Part of the problem with insomnia is that you can become accustomed to restless sleep patterns. “That restlessness when trying to sleep is what our brains then learn,” Rubman says. “Through repeated pairings of being in bed and tossing and turning, we create a learned habit of arousal and awakening that, like any other habit, becomes persistent over time.”
Ultimately, it’s important for people to know that it’s normal to have trouble sleeping, especially during times of stress. But if it becomes a persistent pattern, contact your primary care provider or a sleep disorder center for help.
How to get better sleep
Sleep is essential. Quality rest is necessary for maintaining good physical and mental health throughout your life. How you feel when you’re awake is partly determined by what happens during sleep; the body is actively engaged in restorative processes during this time.
Getting great sleep boils down to two central requirements: having a consistent sleep schedule and turning off your “busy brain,” says Lynelle Schneeberg, PsyD, a Yale Medicine sleep psychologist.
“Interestingly, waking up at the same time every day is more important than having a consistent bedtime,” Schneeberg says. “That’s because your body pays attention to what time you get out of bed in the morning and starts a ‘countdown clock’ to when your bedtime should be.” It’s also helpful that controlling what time you wake up is much easier than controlling what time you fall asleep, she adds.
On the nights you don’t fall right back to sleep and start worrying about things you have to do the next day, pick up your book or eReader to distract yourself until you feel drowsy again, she advises.
What is snoring?
Snoring is harsh, noisy, rattling breathing that is caused by an improper inflow and outflow of air while you’re sleeping. When you fall asleep, your throat muscles naturally relax, your tongue slips backward, and your throat narrows. If there is anything obstructing the free flow of air at the back of your mouth and nose—a sinus infection, a nasal polyp, tonsillitis—it can exacerbate the narrowing of your airway. That leads to vibrations in the loose throat muscles, causing the snoring sound.
As many as 90 million Americans report snoring at one time or another, while 37 million say they snore regularly. Sometimes their snoring really is harmless. But it’s a problem if it makes you wake up throughout the night and, as a result, you feel tired all day. In the worst cases, snoring can signal a serious condition such as obstructive sleep apnea, a common condition is linked to cardiac problems and can be fatal if left untreated.
What is sleep apnea?
Sleep apnea is a condition that causes people to stop breathing periodically while they’re asleep. The number of those interruptions can range widely, varying from about five times an hour to as many as 100 or more times an hour. Each interruption typically lasts from 10 to 20 seconds.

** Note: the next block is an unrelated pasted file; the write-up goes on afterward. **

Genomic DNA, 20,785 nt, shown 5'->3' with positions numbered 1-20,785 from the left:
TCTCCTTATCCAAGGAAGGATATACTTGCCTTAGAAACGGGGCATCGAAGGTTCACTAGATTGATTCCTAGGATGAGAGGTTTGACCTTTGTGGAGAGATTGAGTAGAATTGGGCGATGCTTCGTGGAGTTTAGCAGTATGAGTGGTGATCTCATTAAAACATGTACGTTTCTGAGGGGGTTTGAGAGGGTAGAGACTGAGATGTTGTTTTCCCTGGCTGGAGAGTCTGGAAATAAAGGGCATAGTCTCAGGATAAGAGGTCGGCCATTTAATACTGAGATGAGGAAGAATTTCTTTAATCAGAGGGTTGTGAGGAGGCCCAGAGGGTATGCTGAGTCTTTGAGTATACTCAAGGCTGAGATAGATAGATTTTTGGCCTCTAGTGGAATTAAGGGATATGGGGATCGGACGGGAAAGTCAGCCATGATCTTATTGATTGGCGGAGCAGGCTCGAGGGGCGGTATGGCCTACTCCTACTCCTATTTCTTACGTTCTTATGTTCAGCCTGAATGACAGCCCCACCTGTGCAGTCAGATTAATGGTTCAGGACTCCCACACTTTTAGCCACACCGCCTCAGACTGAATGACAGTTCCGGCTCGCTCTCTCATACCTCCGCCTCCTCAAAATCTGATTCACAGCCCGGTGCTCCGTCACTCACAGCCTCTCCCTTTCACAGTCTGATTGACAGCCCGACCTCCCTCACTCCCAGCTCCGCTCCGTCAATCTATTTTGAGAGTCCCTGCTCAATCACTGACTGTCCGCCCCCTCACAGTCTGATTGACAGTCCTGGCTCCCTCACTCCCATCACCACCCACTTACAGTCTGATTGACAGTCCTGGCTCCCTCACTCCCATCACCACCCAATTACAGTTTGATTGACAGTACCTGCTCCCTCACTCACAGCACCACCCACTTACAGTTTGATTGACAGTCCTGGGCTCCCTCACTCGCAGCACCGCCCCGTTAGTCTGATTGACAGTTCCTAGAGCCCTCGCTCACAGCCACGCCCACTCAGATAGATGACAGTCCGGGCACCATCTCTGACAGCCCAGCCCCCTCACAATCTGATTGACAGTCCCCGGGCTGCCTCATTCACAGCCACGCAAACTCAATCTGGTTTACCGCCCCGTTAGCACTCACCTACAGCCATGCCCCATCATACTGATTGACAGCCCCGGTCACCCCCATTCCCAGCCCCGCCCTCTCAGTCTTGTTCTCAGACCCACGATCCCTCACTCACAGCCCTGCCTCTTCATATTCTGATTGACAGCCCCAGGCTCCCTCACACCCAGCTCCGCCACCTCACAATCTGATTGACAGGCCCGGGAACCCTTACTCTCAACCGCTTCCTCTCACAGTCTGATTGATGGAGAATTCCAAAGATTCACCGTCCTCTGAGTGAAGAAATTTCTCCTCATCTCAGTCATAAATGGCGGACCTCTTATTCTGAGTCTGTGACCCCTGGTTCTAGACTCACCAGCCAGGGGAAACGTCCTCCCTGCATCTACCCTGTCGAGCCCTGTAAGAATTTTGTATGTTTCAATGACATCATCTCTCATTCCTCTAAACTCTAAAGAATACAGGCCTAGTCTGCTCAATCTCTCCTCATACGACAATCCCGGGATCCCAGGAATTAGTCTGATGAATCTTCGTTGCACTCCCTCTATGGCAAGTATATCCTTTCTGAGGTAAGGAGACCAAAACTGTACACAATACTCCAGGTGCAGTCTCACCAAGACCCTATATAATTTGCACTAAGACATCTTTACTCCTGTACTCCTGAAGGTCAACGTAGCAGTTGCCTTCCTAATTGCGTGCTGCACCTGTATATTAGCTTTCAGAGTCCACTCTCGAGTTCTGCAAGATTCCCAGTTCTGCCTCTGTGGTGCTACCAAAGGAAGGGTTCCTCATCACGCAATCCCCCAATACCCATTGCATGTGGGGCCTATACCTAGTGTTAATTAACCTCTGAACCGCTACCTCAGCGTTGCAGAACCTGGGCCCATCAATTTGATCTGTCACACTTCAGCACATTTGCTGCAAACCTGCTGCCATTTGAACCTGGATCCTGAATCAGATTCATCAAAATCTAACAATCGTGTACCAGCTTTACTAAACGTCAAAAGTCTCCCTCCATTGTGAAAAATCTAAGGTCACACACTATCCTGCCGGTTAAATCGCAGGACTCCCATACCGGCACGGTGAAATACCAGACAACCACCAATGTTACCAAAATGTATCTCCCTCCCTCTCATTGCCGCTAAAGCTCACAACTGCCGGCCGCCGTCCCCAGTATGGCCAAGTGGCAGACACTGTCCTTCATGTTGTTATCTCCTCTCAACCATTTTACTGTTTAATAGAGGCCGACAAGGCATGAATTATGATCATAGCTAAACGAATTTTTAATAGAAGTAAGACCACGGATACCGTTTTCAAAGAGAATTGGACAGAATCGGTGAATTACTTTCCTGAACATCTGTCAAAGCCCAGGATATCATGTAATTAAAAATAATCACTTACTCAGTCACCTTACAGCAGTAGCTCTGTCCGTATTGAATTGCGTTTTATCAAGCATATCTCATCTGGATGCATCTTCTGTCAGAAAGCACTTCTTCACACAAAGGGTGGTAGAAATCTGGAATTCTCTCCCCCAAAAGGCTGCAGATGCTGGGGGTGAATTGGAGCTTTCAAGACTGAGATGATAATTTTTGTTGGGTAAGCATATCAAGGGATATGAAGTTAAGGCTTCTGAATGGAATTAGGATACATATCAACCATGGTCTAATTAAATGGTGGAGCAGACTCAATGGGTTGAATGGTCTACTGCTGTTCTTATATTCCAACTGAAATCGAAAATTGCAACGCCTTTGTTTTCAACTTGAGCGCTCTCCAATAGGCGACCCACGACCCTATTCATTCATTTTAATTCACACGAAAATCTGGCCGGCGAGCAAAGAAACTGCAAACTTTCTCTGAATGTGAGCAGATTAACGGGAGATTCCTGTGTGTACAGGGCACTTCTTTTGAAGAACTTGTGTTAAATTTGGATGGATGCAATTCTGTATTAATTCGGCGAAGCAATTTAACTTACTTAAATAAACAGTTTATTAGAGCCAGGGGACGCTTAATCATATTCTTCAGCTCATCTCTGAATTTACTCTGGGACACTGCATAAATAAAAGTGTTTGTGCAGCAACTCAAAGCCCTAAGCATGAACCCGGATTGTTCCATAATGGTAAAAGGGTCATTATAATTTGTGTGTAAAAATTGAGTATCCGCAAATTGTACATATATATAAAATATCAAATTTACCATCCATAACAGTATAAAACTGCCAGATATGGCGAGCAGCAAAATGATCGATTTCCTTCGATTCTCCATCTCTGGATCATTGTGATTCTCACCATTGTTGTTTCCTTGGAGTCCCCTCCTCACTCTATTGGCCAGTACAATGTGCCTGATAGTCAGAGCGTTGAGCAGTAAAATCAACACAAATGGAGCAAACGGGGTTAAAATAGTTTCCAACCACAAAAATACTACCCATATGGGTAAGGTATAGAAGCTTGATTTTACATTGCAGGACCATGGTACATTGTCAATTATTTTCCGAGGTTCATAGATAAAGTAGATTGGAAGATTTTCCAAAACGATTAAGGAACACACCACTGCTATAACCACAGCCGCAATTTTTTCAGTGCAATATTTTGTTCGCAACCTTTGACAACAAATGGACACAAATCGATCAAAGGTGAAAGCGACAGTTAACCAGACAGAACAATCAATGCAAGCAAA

Whenever a person stops breathing, even momentarily, the brain is awakened slightly, preventing the deepest, most restful sleep. As a result, people with sleep apnea get much lower quality sleep, and often wake up feeling very tired, despite seemingly getting a full night’s rest.
Sleep apnea and CPAP: What to know
High on the list of sounds no one wants to hear is the snoring of a bed partner. But sometimes that harsh, rasping sound is more than just annoying; it can be life-threatening. About half of the 90 million Americans who snore have obstructive sleep apnea (OSA), a condition that actually disrupts breathing, is linked to heart disease, and can even be fatal. Even more troubling, it’s possible to have the condition and not even know it.
Perhaps unsurprisingly, many people avoid seeking help for snoring because they don’t think it’s a big deal. Or they do, but don’t want to undergo a sleep test in an overnight lab (which is how OSA is typically diagnosed). Or they’re worried they’ll be diagnosed with OSA and have to use the most common—and notoriously difficult to tolerate—treatment: a continuous positive air pressure machine, or a CPAP.
And since one company recently recalled some of its CPAP devices, there is growing confusion among many with OSA about whether or not they should even use a CPAP at all.
To help clear up the confusion, we spoke with Henry Yaggi, MD, MPH, a pulmonologist and director of the Yale Center for Sleep Medicine, and Andrey Zinchuk, MD, MHS, who directs an Advanced Apnea Management Program at Yale.
Kids and poor sleep: A habit that’s breakable
Children enter the world hardwired with plenty of quirks and traits, but no one is born a “bad sleeper.” In fact, sleep troubles are a habit kids pick up—and one that parents often unknowingly reinforce.
Though it’s not easy to change poor sleep habits, it’s not impossible—particularly for children in preschool and elementary school, says Lynelle Schneeberg, PsyD, a Yale Medicine psychologist and author of “Become Your Child’s Sleep Coach: The Bedtime Doctor’s 5-Step Guide, Ages 3-10” (Lifelong Books).